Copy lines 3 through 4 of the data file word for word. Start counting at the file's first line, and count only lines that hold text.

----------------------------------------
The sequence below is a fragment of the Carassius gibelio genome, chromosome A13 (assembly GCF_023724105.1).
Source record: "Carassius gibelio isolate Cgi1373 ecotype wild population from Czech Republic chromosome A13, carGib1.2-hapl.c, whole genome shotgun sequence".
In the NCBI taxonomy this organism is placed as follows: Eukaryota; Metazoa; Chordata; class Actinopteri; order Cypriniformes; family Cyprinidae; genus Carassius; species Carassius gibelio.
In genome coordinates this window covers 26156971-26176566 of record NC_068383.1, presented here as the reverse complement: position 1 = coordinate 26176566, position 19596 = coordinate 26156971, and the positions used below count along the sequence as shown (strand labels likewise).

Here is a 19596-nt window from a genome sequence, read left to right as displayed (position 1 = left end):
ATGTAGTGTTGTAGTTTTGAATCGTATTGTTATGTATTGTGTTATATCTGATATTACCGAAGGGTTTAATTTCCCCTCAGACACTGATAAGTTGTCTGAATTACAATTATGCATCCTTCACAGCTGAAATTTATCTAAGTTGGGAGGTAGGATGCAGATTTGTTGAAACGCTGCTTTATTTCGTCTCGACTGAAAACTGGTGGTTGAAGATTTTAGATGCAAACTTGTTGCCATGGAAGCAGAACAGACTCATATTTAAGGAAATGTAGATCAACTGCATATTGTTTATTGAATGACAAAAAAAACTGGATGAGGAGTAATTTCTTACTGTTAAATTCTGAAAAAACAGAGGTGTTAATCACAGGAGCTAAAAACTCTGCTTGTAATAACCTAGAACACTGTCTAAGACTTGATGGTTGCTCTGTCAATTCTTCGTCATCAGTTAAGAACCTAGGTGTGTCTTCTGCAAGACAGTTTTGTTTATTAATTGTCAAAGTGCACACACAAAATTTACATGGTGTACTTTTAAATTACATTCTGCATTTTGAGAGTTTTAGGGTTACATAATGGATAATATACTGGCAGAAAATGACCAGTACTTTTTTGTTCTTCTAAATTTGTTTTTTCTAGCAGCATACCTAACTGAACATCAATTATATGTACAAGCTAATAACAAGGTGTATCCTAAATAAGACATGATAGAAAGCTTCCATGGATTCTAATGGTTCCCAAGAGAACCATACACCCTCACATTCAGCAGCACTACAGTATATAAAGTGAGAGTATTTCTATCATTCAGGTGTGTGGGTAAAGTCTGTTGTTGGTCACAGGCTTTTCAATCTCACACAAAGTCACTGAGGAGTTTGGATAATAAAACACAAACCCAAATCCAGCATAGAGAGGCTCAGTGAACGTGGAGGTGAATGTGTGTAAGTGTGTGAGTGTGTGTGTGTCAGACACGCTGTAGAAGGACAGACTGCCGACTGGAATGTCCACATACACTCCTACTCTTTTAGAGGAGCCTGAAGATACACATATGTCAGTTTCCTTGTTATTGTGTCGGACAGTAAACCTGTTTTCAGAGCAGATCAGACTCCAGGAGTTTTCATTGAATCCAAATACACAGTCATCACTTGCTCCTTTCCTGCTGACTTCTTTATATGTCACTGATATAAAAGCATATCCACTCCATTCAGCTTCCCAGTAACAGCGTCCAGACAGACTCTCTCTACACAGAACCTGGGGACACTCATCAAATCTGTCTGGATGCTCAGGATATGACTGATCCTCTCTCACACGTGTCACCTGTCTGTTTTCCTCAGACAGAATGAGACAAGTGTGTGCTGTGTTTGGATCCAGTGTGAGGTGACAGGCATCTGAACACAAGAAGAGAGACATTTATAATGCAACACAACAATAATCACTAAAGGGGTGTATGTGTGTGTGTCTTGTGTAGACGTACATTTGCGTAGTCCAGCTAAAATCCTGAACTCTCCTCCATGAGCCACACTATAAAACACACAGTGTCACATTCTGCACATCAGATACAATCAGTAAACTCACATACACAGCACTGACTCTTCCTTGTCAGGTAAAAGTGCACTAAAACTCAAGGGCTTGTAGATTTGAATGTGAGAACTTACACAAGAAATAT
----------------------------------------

In the NCBI taxonomy this organism is placed as follows: Eukaryota; Metazoa; Chordata; class Actinopteri; order Cypriniformes; family Cyprinidae; genus Carassius; species Carassius gibelio.
In genome coordinates this window covers 26156971-26176566 of record NC_068383.1, presented here as the reverse complement: position 1 = coordinate 26176566, position 19596 = coordinate 26156971, and the positions used below count along the sequence as shown (strand labels likewise).